The anti-establishment movement, which won twice as many votes as its nearest rival at the last national election in 2018, has been beset with problems ever since.
It shed votes when in government with the hard-right League until August last year, and has done so since forming a new administration with the centre-left Democratic Party (PD).
Now 5-Star’s parliamentarians and supporters are divided between those who want a return to its origins as a go-it-alone protest party, those who favour cementing the alliance with the PD, and those wanting to hook up again with the League.
5-Star’s candidate won just 3.5% of the vote in a regional election in northern Italy on Sunday after former leader Luigi Di Maio resigned, complaining of backstabbing from colleagues.
“The Movement used to be poetry and hope, now it’s guerrilla warfare and suspicion,” said Max Bugani, a veteran 5-Star politician who now works with its mayor of Rome, Virginia Raggi.
Bugani, an influential 5-Star figure since its foundation in 2009, said the party could soon split up, and that this would be better than “pushing on together but arguing every day.”
Prime Minister Giuseppe Conte, an independent close to 5-Star, wants it to commit to a long-term alliance with the PD in a “progressive front” against a popular rightist bloc spearheaded by League leader Matteo Salvini.
This strategy is backed by 5-Star’s founder, comedian Beppe Grillo, but is resisted by Di Maio and other senior figures who want to remain equidistant from left and right, free to join forces with one or the other as circumstances dictate.
Opinion polls put 5-Star on about 16% support, half its 2018 level and lagging the PD on 19% and the League on 30%.
The party’s tensions are likely to come to a head at a March congress intended to pick a new leader, reorganise, and set policy priorities. But some of its lawmakers see defections even before then.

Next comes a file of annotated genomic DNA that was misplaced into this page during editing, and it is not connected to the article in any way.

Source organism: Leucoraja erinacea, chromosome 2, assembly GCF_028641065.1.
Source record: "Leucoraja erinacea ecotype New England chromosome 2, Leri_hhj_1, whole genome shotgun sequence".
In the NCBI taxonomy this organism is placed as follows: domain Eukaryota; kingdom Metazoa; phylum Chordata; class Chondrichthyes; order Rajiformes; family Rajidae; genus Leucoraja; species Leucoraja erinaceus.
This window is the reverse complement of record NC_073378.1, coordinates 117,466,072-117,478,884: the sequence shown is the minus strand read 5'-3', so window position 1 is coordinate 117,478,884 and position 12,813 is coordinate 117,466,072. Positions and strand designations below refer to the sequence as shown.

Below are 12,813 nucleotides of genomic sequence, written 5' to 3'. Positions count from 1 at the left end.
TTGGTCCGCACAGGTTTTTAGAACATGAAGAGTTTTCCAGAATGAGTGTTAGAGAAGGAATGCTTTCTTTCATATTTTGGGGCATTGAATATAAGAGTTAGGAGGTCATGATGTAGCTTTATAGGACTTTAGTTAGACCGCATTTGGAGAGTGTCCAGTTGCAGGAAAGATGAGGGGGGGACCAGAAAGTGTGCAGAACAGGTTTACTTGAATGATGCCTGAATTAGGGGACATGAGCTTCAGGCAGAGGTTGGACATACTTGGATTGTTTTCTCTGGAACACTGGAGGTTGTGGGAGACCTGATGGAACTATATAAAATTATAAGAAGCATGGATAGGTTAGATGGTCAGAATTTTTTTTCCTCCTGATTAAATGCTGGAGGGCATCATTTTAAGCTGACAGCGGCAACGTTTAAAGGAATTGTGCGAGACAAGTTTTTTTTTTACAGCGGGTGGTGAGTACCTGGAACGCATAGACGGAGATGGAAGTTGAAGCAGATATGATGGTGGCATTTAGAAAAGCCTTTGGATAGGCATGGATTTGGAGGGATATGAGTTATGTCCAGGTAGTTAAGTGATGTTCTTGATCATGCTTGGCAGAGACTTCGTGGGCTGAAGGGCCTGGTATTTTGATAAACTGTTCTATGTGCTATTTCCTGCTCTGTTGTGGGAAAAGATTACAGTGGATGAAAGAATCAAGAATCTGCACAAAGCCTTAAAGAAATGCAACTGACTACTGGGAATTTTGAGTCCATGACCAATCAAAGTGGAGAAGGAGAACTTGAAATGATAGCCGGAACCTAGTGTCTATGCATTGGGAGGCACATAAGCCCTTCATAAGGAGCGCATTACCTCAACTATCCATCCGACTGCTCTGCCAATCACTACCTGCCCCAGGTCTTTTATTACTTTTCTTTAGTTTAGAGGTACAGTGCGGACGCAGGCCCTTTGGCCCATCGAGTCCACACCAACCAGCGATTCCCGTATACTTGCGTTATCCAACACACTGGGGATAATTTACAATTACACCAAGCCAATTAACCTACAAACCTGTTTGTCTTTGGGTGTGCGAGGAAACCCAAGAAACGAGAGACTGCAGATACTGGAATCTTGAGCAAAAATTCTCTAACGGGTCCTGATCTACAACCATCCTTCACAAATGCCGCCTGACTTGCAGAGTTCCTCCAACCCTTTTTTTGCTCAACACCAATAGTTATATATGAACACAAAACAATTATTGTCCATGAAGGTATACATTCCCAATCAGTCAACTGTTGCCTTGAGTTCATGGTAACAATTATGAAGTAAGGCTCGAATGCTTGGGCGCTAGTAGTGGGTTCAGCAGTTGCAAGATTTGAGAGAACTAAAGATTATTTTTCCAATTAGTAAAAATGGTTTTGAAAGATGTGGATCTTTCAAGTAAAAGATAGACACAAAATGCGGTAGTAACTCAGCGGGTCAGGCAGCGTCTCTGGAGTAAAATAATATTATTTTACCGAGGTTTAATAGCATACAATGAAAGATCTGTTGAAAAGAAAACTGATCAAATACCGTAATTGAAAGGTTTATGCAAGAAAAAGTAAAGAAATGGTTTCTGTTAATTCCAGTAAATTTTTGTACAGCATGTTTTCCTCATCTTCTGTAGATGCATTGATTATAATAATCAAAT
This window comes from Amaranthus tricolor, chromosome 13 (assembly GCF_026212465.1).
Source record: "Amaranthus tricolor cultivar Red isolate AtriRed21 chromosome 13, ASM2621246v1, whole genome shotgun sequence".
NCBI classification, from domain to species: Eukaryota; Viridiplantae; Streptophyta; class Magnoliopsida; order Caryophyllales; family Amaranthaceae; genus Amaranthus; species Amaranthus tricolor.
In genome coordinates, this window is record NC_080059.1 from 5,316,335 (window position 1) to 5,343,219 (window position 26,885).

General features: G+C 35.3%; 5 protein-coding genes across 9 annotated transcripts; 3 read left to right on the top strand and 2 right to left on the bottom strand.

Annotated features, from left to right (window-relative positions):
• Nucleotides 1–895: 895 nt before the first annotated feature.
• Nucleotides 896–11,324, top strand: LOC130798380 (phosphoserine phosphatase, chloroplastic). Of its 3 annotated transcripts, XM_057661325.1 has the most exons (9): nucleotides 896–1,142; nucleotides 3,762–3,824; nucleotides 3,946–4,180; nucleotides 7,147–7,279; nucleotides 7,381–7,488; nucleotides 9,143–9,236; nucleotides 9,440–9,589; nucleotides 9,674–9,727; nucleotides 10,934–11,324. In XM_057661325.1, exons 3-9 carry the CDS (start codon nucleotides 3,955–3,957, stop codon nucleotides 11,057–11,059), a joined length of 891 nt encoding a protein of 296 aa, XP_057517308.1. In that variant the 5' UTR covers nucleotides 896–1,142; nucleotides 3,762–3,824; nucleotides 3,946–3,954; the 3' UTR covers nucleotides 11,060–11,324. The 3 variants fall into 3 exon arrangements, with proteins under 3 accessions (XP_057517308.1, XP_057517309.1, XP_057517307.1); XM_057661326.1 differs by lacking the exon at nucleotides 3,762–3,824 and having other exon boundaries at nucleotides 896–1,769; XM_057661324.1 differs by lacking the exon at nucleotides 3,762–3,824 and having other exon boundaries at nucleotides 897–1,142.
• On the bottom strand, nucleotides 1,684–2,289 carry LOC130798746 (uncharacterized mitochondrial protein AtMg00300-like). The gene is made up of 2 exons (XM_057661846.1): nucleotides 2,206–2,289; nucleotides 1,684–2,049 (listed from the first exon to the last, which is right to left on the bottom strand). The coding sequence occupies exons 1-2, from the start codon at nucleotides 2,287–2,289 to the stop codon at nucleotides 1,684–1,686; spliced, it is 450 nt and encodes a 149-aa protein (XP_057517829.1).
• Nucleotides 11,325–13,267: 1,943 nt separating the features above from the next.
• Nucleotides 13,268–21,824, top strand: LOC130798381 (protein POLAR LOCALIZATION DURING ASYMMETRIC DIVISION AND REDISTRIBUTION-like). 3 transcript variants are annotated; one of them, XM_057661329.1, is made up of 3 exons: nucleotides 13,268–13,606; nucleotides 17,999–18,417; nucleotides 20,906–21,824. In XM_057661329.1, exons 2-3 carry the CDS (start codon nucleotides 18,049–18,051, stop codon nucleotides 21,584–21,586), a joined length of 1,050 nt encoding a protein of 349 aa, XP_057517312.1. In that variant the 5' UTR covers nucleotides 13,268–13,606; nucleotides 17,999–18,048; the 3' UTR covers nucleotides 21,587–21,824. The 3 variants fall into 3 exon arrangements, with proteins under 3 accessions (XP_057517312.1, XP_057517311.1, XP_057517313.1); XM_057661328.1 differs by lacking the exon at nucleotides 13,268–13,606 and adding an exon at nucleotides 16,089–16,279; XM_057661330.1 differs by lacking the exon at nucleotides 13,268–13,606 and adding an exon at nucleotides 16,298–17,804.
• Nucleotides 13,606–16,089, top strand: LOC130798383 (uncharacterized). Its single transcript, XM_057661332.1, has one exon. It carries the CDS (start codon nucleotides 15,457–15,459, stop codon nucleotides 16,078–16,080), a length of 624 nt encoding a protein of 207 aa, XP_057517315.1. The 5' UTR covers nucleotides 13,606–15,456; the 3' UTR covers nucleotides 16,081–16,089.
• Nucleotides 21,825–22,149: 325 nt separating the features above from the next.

They fear that caretaker leader Vito Crimi, a low profile senator, may struggle to impose discipline on an increasingly anarchic parliamentary group.
“We are going to lose some people,” said a senior source, suggesting some deserters were financially motivated to avoid an internal 5-Star rule obliging its lawmakers to give up part of their salaries to fund causes decided by party members.
Last month, three 5-Star senators defected to the League, depleting the government’s already slim majority, and a League official said contacts were under way to lure another five or six.
Asked to comment on this, a 5-Star member of the government told Reuters “it’s possible.”
The difficulties of 5-Star, which defines itself as post-ideological, may have been inevitable once it transformed itself from an angry protest movement to a party of government, effectively joining the “system” it was born to fight.
Eschewing left and right as outdated concepts helped it hoover up votes across the political divide when in opposition.
But to govern it had to join forces first with the hard right, alienating many of its left-leaning followers, and then with the left, alienating more conservative supporters.
Its support has fallen despite passage of many of its flagship policies such as the “citizens’ income” poverty relief scheme, an anti-corruption package, curbs on temporary job contracts and a cut in the number of parliamentarians.
Critics blamed Di Maio for hoarding power within his inner circle of advisors and failing to give the movement an effective structure or organisation, fuelling simmering dissent which had no official outlet within the party.
“5-Star’s internal organisational failings are a key part of its decline because political parties are first and foremost organisations,” said Mattia Zulianello, a political scientist at Birmingham University who specialises in populist parties.
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